Crypto mining not so loud

Classic NIMBY — not in my backyard.

I recently drove out to Telford to check out the Red Dog Bitcoin Mining operation to see what all the hubbub was about. I have to say that I don’t see what the problem is. All you can see is a big fence with a noise mitigation barrier that looks like vapor barrier on an unfinished house. It is not a pretty facility but it is not terribly obtrusive either.

As far as the noise level, I really don’t get that part of the complaint. From inside my car, I had to roll down the windows to even begin to hear the “noise” from the cooling fans. I was at the scary story event, the last time the Storytelling Festival was held for real, and at the very climax of the teller’s scary story, a train came through downtown Jonesborough. Now that was loud and annoying and yet people live with that railroad noise year round. Same thing if you live on a busy street or highway.

The setting for Red Dog is not, in my opinion, an idyllic scenic setting either. It is a nondescript facility emitting a low volume of noise in a very lightly populated area.

Others may disagree, but for me it is much ado about nothing.



The high cost of cold weather

Thank the lord for the cold snap with a few inches of snow! I was worried that BrightRidge might not be able to give us their holiday season traditional high January bills and get their bonuses!

You know the bills … where a barn with one electric fence that averages $25 every month goes to $75. Dang cows with their Christmas lights and holiday parties! As long as bitcoin locations don’t have to pay property taxes and make the board members money.



Business on Walnut Street

I remember taking guitar lessons in the upstairs of Cates Music Store, buying fountain drinks in a collectible glass at Shamrock, and ordering a shake at Hardees — back in the ’70s. Let’s also not forget the cool factor of browsing at Back Door Records and mingling at Poor Richard’s. Not everything has to cater to ETSU students, especially since many dollars were invested to “flip” the D.P. Culp Center.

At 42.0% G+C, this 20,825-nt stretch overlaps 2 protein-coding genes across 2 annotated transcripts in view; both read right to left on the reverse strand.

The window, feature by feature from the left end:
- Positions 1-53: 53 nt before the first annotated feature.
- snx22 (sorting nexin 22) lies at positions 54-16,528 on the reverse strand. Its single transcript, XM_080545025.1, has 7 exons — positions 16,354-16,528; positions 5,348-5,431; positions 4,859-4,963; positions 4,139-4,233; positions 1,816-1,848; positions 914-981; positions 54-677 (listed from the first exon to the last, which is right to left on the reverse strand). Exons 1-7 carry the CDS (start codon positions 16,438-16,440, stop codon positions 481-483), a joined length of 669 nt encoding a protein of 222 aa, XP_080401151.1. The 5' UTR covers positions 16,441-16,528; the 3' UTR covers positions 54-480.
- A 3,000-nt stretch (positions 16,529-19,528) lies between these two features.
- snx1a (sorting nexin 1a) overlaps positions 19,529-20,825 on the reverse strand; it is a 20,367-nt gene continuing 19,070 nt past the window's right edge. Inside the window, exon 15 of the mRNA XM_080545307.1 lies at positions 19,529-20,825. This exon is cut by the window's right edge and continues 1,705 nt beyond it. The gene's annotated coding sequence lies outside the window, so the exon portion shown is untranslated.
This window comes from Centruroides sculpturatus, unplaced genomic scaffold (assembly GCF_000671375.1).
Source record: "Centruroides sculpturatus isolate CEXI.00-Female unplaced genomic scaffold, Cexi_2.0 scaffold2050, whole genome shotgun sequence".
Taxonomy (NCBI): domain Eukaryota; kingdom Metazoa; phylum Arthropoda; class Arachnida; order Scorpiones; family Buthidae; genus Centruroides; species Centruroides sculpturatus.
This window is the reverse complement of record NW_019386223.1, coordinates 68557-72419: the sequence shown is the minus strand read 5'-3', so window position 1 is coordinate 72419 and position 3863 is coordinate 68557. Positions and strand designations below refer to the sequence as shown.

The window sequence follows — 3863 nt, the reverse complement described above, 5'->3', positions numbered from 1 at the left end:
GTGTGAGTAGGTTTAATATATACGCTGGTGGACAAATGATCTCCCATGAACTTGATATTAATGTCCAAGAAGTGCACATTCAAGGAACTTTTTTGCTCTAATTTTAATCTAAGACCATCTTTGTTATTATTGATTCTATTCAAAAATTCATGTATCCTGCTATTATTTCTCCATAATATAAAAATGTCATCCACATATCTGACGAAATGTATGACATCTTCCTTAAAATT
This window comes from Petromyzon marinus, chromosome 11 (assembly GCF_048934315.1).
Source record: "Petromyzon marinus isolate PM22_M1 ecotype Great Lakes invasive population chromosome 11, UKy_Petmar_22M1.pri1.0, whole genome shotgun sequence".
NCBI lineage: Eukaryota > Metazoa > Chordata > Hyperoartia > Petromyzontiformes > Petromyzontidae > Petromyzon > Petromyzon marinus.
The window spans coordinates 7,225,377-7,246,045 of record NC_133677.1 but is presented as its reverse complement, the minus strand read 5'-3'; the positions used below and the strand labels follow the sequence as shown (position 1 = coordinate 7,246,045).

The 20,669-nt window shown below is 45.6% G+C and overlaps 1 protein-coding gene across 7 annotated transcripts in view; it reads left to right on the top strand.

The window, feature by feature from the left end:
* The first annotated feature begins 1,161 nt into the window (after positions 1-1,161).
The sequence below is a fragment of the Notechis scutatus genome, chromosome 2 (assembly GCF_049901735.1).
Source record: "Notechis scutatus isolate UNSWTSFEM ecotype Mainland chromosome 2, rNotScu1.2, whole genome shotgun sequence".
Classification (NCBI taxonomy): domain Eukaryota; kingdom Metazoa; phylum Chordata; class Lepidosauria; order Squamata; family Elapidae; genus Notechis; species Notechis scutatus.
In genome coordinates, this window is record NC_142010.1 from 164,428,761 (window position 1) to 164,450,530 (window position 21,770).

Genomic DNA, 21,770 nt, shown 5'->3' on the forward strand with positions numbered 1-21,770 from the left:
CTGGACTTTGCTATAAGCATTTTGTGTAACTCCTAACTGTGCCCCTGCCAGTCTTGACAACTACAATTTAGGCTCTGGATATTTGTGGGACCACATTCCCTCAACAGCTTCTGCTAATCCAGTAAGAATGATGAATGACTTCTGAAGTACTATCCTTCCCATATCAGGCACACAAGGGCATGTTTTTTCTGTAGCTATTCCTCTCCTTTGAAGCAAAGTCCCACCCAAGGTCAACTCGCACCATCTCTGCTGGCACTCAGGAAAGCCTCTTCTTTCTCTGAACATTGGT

Now Steak-N-Shake, Boar’s Head Deli, and Starbucks are the go-to eating places in the Student Center (quite a plethora compared to the dingy days of the Buc Deli and the Rathskellar in the ’80s and ’90s).

I would love to see an art gallery that features work of several local artists every month, as well as an independent bookstore come to the Walnut Street area.

Please, no more microbreweries, fast food joints, and banal businesses that are tired and whose business models became extinct long ago. Think bakery or bubble tea shop, or a “food hall” open concept.

More greenspaces are nice, and make walking and biking safer, but please: no more “artisanal” burger joints or CBD markets! How about offering more international food genres (like Portuguese or Middle Eastern?) in that area? And, what’s the plan for expanding public art in the area? How about a 24-hour bowling alley?

Just food for thought …



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